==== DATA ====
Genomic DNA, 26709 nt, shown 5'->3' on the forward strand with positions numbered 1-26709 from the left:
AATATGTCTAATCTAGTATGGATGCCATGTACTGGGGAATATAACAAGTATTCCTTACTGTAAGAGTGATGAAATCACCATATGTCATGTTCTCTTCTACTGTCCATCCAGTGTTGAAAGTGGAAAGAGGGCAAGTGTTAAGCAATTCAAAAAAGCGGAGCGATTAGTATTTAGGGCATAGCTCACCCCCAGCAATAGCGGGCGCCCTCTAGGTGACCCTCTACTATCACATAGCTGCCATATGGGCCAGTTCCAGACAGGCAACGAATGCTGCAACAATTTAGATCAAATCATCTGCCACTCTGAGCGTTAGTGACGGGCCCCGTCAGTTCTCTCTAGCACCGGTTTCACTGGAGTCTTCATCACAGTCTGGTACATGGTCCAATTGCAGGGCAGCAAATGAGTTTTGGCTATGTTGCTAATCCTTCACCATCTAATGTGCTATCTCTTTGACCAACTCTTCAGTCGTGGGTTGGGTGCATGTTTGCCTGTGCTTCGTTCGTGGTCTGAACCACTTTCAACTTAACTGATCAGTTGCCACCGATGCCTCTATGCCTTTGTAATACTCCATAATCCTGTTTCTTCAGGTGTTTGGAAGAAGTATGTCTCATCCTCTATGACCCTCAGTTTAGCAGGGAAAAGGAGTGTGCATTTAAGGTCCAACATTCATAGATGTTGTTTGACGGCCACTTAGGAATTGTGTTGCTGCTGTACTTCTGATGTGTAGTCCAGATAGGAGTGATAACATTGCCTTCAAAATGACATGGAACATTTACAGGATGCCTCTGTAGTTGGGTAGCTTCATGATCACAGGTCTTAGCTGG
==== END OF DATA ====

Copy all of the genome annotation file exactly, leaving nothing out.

Genomic DNA, 26709 nt, shown 5'->3' on the forward strand with positions numbered 1-26709 from the left:
AATATGTCTAATCTAGTATGGATGCCATGTACTGGGGAATATAACAAGTATTCCTTACTGTAAGAGTGATGAAATCACCATATGTCATGTTCTCTTCTACTGTCCATCCAGTGTTGAAAGTGGAAAGAGGGCAAGTGTTAAGCAATTCAAAAAAGCGGAGCGATTAGTATTTAGGGCATAGCTCACCCCCAGCAATAGCGGGCGCCCTCTAGGTGACCCTCTACTATCACATAGCTGCCATATGGGCCAGTTCCAGACAGGCAACGAATGCTGCAACAATTTAGATCAAATCATCTGCCACTCTGAGCGTTAGTGACGGGCCCCGTCAGTTCTCTCTAGCACCGGTTTCACTGGAGTCTTCATCACAGTCTGGTACATGGTCCAATTGCAGGGCAGCAAATGAGTTTTGGCTATGTTGCTAATCCTTCACCATCTAATGTGCTATCTCTTTGACCAACTCTTCAGTCGTGGGTTGGGTGCATGTTTGCCTGTGCTTCGTTCGTGGTCTGAACCACTTTCAACTTAACTGATCAGTTGCCACCGATGCCTCTATGCCTTTGTAATACTCCATAATCCTGTTTCTTCAGGTGTTTGGAAGAAGTATGTCTCATCCTCTATGACCCTCAGTTTAGCAGGGAAAAGGAGTGTGCATTTAAGGTCCAACATTCATAGATGTTGTTTGACGGCCACTTAGGAATTGTGTTGCTGCTGTACTTCTGATGTGTAGTCCAGATAGGAGTGATAACATTGCCTTCAAAATGACATGGAACATTTACAGGATGCCTCTGTAGTTGGGTAGCTTCATGATCACAGGTCTTAGCTGG